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Marijuana growers upend hard-luck California town

They flock to Hayfork in Trinity County to bask in the sunny, cool climate and the looser laws on medical pot farming and possession.

November 01, 2009|Alana Semuels

HAYFORK, CALIF. — Education has long been preached as a way to keep kids away from drugs. It's the walk to school that has Supt. Tom Barnett worried.

This hardscrabble Northern California town has become a hotbed for medical marijuana farming. Kids stroll much of the year past pungent plants flourishing in gardens and alleys. The red-and-black-clad Timberjacks football team moved its halftime huddle on a recent Friday night to avoid the odor of marijuana smoke wafting over the gridiron from nearby houses. Some students talk openly of farming pot after graduation -- about the only opportunity in this depressed timber town.

"It's not a subculture here," said Barnett, who heads the Mountain Valley Unified School District. "Marijuana is drying in their houses. It's falling out of their pockets."

Los Angeles isn't the only place struggling with repercussions unleashed by its permissive medical marijuana laws. Here in Trinity County, cannabis cultivation is upending the rural culture and economy of one of the state's most hard-luck regions.

Drawn by the sunny, cool climate -- and a local ordinance permissive of medical marijuana farming and possession -- big-city refugees have brought a decidedly urban edge to hamlets such as Hayfork, about 60 miles west of Redding.

This town has no stoplights. No home mail delivery. Nearly a quarter of its 1,900 residents are poor. But that hasn't stopped outsiders from bidding up the price of real estate with sun-soaked southern exposures, all the better to cultivate plants that can grow 12 feet high or taller.

The sheriff's office estimates 10,000 plants are growing in a single remote subdivision known as Trinity Pines. Lots on its southwest-facing slope sell for as much as $50,000, up from about $3,500 five years ago, according to Steven Hanover, an area real estate broker.

Fall harvest season brings strangers with dreadlocks and cash boxes. Some farmers guard their crops with electric fences, razor wire and snarling dogs. Hikers have been threatened at gunpoint for wandering too close to where they aren't wanted.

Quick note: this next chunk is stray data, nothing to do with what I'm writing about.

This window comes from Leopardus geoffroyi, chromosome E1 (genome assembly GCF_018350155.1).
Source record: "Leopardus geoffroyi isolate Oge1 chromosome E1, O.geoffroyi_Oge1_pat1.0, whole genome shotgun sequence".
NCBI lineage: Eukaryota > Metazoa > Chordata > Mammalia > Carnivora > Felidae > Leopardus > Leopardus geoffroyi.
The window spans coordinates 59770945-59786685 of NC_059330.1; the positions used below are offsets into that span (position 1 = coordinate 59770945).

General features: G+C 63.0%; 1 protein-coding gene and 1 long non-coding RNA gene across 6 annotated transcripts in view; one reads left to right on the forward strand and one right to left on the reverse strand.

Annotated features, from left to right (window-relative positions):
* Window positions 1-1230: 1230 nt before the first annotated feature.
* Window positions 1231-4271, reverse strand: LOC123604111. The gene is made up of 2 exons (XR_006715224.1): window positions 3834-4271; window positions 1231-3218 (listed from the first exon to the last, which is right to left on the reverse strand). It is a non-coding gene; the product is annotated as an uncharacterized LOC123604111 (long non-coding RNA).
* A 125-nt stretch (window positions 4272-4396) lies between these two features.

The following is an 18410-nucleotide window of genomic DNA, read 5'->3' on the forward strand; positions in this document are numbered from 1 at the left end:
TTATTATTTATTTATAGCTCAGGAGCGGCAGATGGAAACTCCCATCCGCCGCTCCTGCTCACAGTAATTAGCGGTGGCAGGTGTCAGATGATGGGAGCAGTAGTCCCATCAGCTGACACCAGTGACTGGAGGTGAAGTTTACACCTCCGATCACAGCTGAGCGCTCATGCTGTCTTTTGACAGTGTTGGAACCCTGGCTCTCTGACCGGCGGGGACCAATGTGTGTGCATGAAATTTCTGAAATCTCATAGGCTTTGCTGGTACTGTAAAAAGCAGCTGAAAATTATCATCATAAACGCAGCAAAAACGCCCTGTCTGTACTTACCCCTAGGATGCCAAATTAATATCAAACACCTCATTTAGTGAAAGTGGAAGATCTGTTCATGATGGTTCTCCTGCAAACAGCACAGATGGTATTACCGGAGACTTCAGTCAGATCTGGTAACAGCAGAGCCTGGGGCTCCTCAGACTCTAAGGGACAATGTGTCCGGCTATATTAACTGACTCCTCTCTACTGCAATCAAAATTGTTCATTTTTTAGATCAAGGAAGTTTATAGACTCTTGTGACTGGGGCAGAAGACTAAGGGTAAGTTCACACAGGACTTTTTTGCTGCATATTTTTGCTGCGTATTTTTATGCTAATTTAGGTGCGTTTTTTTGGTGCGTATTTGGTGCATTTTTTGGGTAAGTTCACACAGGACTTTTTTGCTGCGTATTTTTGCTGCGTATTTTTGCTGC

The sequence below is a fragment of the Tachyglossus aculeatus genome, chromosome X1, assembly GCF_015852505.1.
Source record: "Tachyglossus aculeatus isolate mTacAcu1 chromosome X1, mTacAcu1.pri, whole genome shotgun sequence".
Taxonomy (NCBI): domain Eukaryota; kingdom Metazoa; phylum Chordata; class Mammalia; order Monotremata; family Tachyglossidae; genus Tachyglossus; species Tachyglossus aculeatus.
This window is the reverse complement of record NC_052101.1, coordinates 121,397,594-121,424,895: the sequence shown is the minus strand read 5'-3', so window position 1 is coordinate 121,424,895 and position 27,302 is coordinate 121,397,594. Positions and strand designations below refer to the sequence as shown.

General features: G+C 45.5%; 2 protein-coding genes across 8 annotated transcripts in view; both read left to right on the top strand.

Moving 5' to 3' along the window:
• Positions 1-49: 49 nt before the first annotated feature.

"It's just torn the fabric of our society," said Judy Stewart, a 69-year-old retiree who has lived in Trinity County for more than 50 years. "It's pitted people against one another."

'Pot paradise'

How Trinity County, a sprawling, lightly populated area twice the size of Rhode Island, came to be dubbed "Northern California's pot paradise" by High Times magazine is a story of law, lawlessness and geography.

Just a little more than 14,000 residents are spread across its 3,000 square miles. People live as they like in its mountains thick with trees, separated from civilization by windy roads and "No Trespassing" signs. For decades, that's made it easy for some residents to grow marijuana without much interference.

Trinity County has "always been a pot county. Our climate in these little mountain valleys is conducive to great cannabis," said Mike Boutin, who runs Grace Farm, a collective in the western part of the county. He said he originally moved there to grow and sell medical marijuana on the black market. He now cultivates it legally because of California's Proposition 215.

Known as the Compassionate Use Act, that statewide ballot initiative approved by voters in 1996 allowed patients suffering from cancer, glaucoma and other illnesses, as well as their caregivers, to grow and possess the drug to ease their discomfort.

Concerns by patients and law enforcement that the law was too ambiguous prompted the Legislature in 2003 to clarify just how much pot could be grown legally. California guidelines currently allow half a pound of dried marijuana and six mature or 12 immature plants for patients who obtain a doctor's recommendation. In addition, the law gave cities and counties flexibility to adopt more generous guidelines. Trinity in 2007 upped its limits to 12 mature pot plants, 24 immature plants and 3 pounds of dried weed -- a policy that was later revoked after residents complained.

State law also permits nonprofit cultivation cooperatives where patients can, in effect, pool individual plant limits. That opened the way for large growing operations like Grace Farm, which has 20 members from across the state.

Grace Farm family

Among them is Jacqueline Patterson, 31, who uses marijuana to treat her cerebral palsy and a severe stutter. The single mother of four lives in publicly subsidized housing in Marin County. She fears she would be booted from the program if she tried to grow dope at home or buy it from street dealers. She travels to Trinity twice a year to pick up 3 pounds of marijuana, which she gets free in exchange for working for the co-op. The collective charges most patients about $170 an ounce.

The arrangement has allowed her "to acquire medicine affordably," said Patterson, who moved in 2007 from Missouri, where medical marijuana is illegal. "Grace Farm has really given me more of a family out here in California."

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